HEOROT: THE MEAD-HALL (Illustration) Ancient Places and/or Civilizations Awesome Radio - Narrated Stories Film Geography Legends and Legendary People Poetry Social Studies Fiction

Mead halls, like Heorot, were communal places where kings, like Hrothgar, met with their warriors (among other things). This image depicts a reconstructed mead hall—from the ring castle Fyrkat near Hobro, Denmark—as it appeared on September 14, 2002. Photo by Malene Thyssen; online via Wikimedia Commons. License: CC BY SA-3.0


Hrothgar, according to the Beowulf story, had a great hall which he called "Heorot." The king and his warriors would gather in the hall to eat, plan battles, hear entertainers and drink mead (an alcoholic beverage made from fermented honey and water). Sometimes they would also sleep there.

Danish archaeologists have uncovered such long halls in the Lejre area of Zealand, the island on which the country's capital - Copenhagen - is located.

Excavation layers at one site reveal two different long halls, built over each other, likely used between the years 660 to 890. Not far away is athird long hall - from about the time in which the Beowulf epic takes place.

If we were able to step back in time, and could inspect a Danish long hall, what would we see? Reconstructions, based on archaeological findings, help us to visualize them. Fyrkat (near Hobro, Denmark) is such a place.

Although its re-creation is based on a building post-dating Heorot by more than four hundred years, Fyrkat gives us a sense of what these gathering places were like. So does Yeavering and its reconstructed long hall.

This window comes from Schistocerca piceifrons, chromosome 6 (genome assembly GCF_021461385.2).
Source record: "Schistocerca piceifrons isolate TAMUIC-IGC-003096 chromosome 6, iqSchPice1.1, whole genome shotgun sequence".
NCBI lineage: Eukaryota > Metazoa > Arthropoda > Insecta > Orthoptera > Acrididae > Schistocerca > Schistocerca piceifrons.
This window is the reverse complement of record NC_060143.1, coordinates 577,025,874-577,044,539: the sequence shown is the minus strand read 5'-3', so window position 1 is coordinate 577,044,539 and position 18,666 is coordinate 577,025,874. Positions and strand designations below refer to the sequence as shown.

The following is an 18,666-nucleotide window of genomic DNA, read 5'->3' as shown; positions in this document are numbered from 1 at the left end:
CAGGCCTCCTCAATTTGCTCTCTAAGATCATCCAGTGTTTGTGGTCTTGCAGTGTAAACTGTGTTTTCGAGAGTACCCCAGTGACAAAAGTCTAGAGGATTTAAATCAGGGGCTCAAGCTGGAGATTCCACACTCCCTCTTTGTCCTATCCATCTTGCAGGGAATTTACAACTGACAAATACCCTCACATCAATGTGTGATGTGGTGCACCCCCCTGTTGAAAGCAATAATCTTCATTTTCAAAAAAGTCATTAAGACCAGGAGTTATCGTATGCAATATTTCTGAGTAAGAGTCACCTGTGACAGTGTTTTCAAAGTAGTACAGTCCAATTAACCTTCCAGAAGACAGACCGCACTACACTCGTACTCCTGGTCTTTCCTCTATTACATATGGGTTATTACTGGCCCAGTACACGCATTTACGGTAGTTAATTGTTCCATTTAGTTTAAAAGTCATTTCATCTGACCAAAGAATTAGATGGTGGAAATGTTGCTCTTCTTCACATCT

Once the location of a Saxon royal palace in Northumbria, which scholars believe post-dates the events in Beowulf by just a century, Yeavering is one of Britain's most important archaeological sites.

Thanks to Northumberland's County Council, we can also take a virtual tour inside Yeavering's great hall as Anglo-Saxon thegns ("thanes") and their king relax around a fire.  (Be patient with the slow-loading video link.)

Might this have been the type of scene, envisioned by the Beowulf storyteller, when Grendel the monster entered Heorot to attack his victims?

And ... parenthetically ... was Grendel a Scandinavian troll?

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Author: Carole D. Bos, J.D. 5190stories and lessons created

Original Release: Nov 01, 2007

Updated Last Revision: Sep 17, 2019

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"HEOROT: THE MEAD-HALL" AwesomeStories.com. Nov 01, 2007. Jan 18, 2020.
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